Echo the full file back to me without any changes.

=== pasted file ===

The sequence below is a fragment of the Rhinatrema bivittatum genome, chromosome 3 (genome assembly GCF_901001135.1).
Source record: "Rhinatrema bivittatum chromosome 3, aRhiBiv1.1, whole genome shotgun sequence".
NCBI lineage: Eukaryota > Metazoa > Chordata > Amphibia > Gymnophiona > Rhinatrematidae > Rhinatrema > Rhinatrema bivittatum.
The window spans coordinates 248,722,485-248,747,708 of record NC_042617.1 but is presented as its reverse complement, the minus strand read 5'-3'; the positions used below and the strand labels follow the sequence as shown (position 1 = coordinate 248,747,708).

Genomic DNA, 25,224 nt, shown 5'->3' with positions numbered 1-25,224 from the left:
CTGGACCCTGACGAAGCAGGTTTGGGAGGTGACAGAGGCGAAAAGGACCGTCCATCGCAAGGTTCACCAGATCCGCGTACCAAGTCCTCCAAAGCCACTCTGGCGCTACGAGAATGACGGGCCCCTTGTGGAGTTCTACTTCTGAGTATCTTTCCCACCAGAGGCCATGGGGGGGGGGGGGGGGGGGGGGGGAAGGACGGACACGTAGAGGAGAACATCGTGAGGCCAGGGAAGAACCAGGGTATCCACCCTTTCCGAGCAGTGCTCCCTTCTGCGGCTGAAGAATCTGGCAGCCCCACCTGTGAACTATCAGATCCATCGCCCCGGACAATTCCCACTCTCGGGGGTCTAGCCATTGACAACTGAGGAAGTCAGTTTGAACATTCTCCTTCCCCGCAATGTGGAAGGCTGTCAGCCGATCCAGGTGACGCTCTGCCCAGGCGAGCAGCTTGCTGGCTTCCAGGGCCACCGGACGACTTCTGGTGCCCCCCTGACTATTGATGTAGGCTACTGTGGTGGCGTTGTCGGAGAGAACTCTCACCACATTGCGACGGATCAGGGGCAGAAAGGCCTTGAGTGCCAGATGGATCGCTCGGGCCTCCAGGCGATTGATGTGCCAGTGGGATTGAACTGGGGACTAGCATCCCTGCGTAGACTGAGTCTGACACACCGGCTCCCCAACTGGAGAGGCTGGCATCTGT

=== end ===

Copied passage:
The sequence below is a fragment of the Rhinatrema bivittatum genome, chromosome 3 (genome assembly GCF_901001135.1).
Source record: "Rhinatrema bivittatum chromosome 3, aRhiBiv1.1, whole genome shotgun sequence".
NCBI lineage: Eukaryota > Metazoa > Chordata > Amphibia > Gymnophiona > Rhinatrematidae > Rhinatrema > Rhinatrema bivittatum.
The window spans coordinates 248,722,485-248,747,708 of record NC_042617.1 but is presented as its reverse complement, the minus strand read 5'-3'; the positions used below and the strand labels follow the sequence as shown (position 1 = coordinate 248,747,708).

Genomic DNA, 25,224 nt, shown 5'->3' with positions numbered 1-25,224 from the left:
CTGGACCCTGACGAAGCAGGTTTGGGAGGTGACAGAGGCGAAAAGGACCGTCCATCGCAAGGTTCACCAGATCCGCGTACCAAGTCCTCCAAAGCCACTCTGGCGCTACGAGAATGACGGGCCCCTTGTGGAGTTCTACTTCTGAGTATCTTTCCCACCAGAGGCCATGGGGGGGGGGGGGGGGGGGGGGGGAAGGACGGACACGTAGAGGAGAACATCGTGAGGCCAGGGAAGAACCAGGGTATCCACCCTTTCCGAGCAGTGCTCCCTTCTGCGGCTGAAGAATCTGGCAGCCCCACCTGTGAACTATCAGATCCATCGCCCCGGACAATTCCCACTCTCGGGGGTCTAGCCATTGACAACTGAGGAAGTCAGTTTGAACATTCTCCTTCCCCGCAATGTGGAAGGCTGTCAGCCGATCCAGGTGACGCTCTGCCCAGGCGAGCAGCTTGCTGGCTTCCAGGGCCACCGGACGACTTCTGGTGCCCCCCTGACTATTGATGTAGGCTACTGTGGTGGCGTTGTCGGAGAGAACTCTCACCACATTGCGACGGATCAGGGGCAGAAAGGCCTTGAGTGCCAGATGGATCGCTCGGGCCTCCAGGCGATTGATGTGCCAGTGGGATTGAACTGGGGACTAGCATCCCTGCGTAGACTGAGTCTGACACACCGGCTCCCCAACTGGAGAGGCTGGCATCTGT